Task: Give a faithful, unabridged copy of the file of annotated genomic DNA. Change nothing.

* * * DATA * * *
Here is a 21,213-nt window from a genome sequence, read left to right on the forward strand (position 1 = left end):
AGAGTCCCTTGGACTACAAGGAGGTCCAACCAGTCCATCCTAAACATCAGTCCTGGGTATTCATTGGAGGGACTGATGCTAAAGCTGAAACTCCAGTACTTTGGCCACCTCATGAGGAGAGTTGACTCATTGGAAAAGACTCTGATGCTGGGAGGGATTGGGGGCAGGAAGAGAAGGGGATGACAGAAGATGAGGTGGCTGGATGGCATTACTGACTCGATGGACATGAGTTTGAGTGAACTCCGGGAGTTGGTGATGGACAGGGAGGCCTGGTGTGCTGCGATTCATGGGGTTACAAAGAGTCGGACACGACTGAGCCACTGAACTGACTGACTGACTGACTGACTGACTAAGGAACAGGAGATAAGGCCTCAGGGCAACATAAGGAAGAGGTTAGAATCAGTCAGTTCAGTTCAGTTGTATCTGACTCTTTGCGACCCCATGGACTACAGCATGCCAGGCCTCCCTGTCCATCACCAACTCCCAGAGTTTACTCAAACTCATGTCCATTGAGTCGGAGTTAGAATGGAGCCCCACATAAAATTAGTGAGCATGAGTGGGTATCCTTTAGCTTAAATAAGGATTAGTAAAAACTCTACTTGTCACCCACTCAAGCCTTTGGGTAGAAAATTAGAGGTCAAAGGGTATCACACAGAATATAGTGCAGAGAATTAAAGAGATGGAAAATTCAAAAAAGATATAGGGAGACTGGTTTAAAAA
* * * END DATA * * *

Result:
Here is a 21,213-nt window from a genome sequence, read left to right on the forward strand (position 1 = left end):
AGAGTCCCTTGGACTACAAGGAGGTCCAACCAGTCCATCCTAAACATCAGTCCTGGGTATTCATTGGAGGGACTGATGCTAAAGCTGAAACTCCAGTACTTTGGCCACCTCATGAGGAGAGTTGACTCATTGGAAAAGACTCTGATGCTGGGAGGGATTGGGGGCAGGAAGAGAAGGGGATGACAGAAGATGAGGTGGCTGGATGGCATTACTGACTCGATGGACATGAGTTTGAGTGAACTCCGGGAGTTGGTGATGGACAGGGAGGCCTGGTGTGCTGCGATTCATGGGGTTACAAAGAGTCGGACACGACTGAGCCACTGAACTGACTGACTGACTGACTGACTGACTAAGGAACAGGAGATAAGGCCTCAGGGCAACATAAGGAAGAGGTTAGAATCAGTCAGTTCAGTTCAGTTGTATCTGACTCTTTGCGACCCCATGGACTACAGCATGCCAGGCCTCCCTGTCCATCACCAACTCCCAGAGTTTACTCAAACTCATGTCCATTGAGTCGGAGTTAGAATGGAGCCCCACATAAAATTAGTGAGCATGAGTGGGTATCCTTTAGCTTAAATAAGGATTAGTAAAAACTCTACTTGTCACCCACTCAAGCCTTTGGGTAGAAAATTAGAGGTCAAAGGGTATCACACAGAATATAGTGCAGAGAATTAAAGAGATGGAAAATTCAAAAAAGATATAGGGAGACTGGTTTAAAAA